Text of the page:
RUCKA: I can’t draw. Everything I do in the medium (comics) is collaborative. When you’re writing animation, it’s even more – but less – collaborative. I had no input in how they executed that script at all. I wrote a script. The script was approved. People seemed to like the script. They gave the script to an animation house. A director took it on and animators took it on and they interpreted it as they liked. I had no input in how they did it. It’s odd.
You send it out there and hope that it’s going to execute the way you envisioned it.
ARON: With Superman: World of New Krypton and Action Comics, you’re working in a much different Superman universe than has been seen in quite a while. What’s coming up in Action Comics, and how is it, again, writing these different characters Nighwing and Flamebird?
RUCKA: We’ve got a big crossover starting in August. It starts in World of New Krypton and then it moves through all of the titles, so it goes into Action then Supergirl and the Superman. The crossover is called Codename: Patriot. Everything we’re doing across the board in the Superman books is all related in one way or another. We’re building a foundation for a storyline. It seems to be working.
Writing characters like Flamebird and Nightwing, it’s kind of terrifying. I’m in Action Comics writing characters that aren’t Superman. At the same time, it’s very liberating because I am writing characters that people don’t really know. Consequently, I get to show people here’s who they are, they’ve got interesting stories to me. I hope you find them kind of cool.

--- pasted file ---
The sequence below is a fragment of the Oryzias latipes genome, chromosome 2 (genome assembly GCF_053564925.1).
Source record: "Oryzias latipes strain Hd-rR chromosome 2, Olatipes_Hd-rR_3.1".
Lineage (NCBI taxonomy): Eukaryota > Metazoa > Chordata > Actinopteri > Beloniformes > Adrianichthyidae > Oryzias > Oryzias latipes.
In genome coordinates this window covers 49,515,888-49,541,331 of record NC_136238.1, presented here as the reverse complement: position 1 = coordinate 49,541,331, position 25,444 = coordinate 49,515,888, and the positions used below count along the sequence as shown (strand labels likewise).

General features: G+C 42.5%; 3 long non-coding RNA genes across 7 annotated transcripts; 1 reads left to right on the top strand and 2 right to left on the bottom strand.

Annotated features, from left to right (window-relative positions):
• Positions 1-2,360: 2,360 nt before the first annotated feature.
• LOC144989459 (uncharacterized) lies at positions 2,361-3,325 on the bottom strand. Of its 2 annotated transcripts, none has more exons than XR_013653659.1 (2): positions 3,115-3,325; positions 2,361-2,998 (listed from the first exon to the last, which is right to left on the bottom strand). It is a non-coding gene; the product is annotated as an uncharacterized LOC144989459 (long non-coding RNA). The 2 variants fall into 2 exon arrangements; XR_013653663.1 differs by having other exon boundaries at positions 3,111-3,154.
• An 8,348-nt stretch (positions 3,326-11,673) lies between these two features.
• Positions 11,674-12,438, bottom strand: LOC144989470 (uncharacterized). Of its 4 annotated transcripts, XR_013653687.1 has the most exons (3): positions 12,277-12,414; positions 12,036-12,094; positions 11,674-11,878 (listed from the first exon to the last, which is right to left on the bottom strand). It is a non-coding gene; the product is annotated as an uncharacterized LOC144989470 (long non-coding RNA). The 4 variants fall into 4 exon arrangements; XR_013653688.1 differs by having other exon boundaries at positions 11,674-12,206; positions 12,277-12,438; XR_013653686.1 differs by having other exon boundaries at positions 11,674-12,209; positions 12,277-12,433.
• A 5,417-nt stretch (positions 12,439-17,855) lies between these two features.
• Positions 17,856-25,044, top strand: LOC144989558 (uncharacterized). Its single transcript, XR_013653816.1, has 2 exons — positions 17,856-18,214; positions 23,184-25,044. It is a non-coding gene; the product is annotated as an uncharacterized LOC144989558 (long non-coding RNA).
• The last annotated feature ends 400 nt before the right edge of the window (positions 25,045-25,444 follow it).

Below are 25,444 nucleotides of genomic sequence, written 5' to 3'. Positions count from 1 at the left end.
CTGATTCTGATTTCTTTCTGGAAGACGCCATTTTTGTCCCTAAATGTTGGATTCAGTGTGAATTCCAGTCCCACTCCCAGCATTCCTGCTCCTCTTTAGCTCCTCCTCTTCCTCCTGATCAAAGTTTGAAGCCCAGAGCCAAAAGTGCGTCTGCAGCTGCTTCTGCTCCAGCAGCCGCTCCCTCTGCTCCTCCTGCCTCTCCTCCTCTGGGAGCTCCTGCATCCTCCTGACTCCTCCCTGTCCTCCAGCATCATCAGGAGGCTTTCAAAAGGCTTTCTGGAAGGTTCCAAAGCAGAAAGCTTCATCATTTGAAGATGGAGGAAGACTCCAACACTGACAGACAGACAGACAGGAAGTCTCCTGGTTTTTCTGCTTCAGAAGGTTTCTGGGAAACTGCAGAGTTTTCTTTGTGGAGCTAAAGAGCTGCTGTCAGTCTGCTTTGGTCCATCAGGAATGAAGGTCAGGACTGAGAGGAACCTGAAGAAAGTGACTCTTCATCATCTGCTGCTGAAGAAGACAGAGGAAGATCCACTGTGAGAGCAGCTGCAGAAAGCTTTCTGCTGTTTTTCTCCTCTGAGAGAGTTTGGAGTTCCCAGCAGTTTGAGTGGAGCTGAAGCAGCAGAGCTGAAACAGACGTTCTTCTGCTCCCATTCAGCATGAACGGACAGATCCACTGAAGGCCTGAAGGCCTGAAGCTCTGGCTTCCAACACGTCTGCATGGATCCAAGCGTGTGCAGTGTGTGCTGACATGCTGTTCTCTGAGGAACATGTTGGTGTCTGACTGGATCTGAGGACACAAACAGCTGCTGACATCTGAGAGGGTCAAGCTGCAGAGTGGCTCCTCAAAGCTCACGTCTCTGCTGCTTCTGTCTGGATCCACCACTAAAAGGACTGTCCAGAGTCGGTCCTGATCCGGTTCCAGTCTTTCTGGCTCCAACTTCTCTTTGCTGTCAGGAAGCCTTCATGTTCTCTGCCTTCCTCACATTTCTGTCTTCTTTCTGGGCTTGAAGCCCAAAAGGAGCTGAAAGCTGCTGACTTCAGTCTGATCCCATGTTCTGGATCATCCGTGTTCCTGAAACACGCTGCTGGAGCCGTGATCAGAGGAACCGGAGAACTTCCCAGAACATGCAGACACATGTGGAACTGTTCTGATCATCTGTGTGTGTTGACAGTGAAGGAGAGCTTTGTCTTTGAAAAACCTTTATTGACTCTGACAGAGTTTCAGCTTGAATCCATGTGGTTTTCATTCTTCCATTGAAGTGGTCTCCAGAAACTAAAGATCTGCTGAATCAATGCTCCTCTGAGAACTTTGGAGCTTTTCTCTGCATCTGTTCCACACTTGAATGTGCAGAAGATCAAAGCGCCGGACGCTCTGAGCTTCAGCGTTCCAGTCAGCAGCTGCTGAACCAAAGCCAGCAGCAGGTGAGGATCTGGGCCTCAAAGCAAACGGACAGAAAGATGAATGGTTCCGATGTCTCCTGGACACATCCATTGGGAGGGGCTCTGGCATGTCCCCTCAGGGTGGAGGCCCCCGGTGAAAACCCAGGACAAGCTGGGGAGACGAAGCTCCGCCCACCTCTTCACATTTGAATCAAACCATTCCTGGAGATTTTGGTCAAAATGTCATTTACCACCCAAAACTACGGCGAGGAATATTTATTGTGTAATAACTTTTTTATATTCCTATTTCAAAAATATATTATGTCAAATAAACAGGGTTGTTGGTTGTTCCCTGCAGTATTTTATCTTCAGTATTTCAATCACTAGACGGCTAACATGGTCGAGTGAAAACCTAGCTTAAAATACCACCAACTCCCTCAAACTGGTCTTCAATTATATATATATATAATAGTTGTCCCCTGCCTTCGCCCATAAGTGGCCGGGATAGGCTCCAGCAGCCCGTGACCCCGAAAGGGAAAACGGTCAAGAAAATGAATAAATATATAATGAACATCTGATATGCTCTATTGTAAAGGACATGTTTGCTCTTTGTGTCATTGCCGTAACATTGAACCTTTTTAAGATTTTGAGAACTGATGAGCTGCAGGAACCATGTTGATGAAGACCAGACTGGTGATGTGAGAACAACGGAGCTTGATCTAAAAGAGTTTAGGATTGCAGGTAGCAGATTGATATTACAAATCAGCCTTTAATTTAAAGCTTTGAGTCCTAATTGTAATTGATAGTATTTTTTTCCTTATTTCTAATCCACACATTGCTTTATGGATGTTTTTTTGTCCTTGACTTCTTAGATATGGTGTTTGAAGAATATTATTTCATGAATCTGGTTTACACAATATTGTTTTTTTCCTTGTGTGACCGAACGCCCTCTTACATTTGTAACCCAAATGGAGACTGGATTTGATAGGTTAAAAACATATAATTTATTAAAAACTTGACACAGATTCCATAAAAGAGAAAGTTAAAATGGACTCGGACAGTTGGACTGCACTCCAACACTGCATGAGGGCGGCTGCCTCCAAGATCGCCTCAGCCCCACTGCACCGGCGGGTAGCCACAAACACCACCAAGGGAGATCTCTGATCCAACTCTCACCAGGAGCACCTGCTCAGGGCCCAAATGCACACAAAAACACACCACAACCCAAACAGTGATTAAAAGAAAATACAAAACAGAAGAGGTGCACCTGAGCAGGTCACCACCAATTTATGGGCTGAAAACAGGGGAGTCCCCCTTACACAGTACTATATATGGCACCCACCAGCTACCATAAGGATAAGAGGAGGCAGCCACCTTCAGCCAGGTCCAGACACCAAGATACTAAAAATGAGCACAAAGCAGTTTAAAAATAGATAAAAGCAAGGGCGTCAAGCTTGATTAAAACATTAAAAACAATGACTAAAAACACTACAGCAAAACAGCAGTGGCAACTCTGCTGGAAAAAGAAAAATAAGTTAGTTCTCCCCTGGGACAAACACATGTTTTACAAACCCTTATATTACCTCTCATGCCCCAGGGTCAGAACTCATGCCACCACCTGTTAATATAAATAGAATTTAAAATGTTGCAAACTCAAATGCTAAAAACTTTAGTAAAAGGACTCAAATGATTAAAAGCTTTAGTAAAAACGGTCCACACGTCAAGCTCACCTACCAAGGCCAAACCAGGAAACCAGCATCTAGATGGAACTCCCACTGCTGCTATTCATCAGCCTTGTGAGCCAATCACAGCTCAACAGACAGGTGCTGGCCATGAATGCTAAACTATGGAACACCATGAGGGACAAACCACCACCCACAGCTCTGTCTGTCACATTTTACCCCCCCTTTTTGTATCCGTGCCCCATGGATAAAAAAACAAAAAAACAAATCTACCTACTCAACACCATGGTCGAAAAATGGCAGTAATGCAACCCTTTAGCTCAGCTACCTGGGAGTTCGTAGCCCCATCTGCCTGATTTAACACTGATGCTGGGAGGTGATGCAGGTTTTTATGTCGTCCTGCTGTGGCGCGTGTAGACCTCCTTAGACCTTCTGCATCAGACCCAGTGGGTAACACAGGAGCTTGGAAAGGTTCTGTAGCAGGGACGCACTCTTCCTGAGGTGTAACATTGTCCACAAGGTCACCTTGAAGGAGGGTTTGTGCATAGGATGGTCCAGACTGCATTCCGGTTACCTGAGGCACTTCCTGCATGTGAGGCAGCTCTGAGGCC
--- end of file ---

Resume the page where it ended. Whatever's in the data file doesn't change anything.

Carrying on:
Thank you, Brother Rucka for taking the time to chat with us.
Special thanks to Paul and all the readers who contributed questions to this interview, to our friends on twitter who helped get the word out, and especially to Richard Neal at Zeus Comics who provided the copies of Detective Comics 854 for prize support which Mr. Rucka so graciously signed.
Winning autographed copies of Batwoman’s lead debut in our Ask Greg Rucka Contest are:
The winner of our Twitter contest is Jeramy Ware!
Congratulations. We’ll be in touch to coordinate the deets.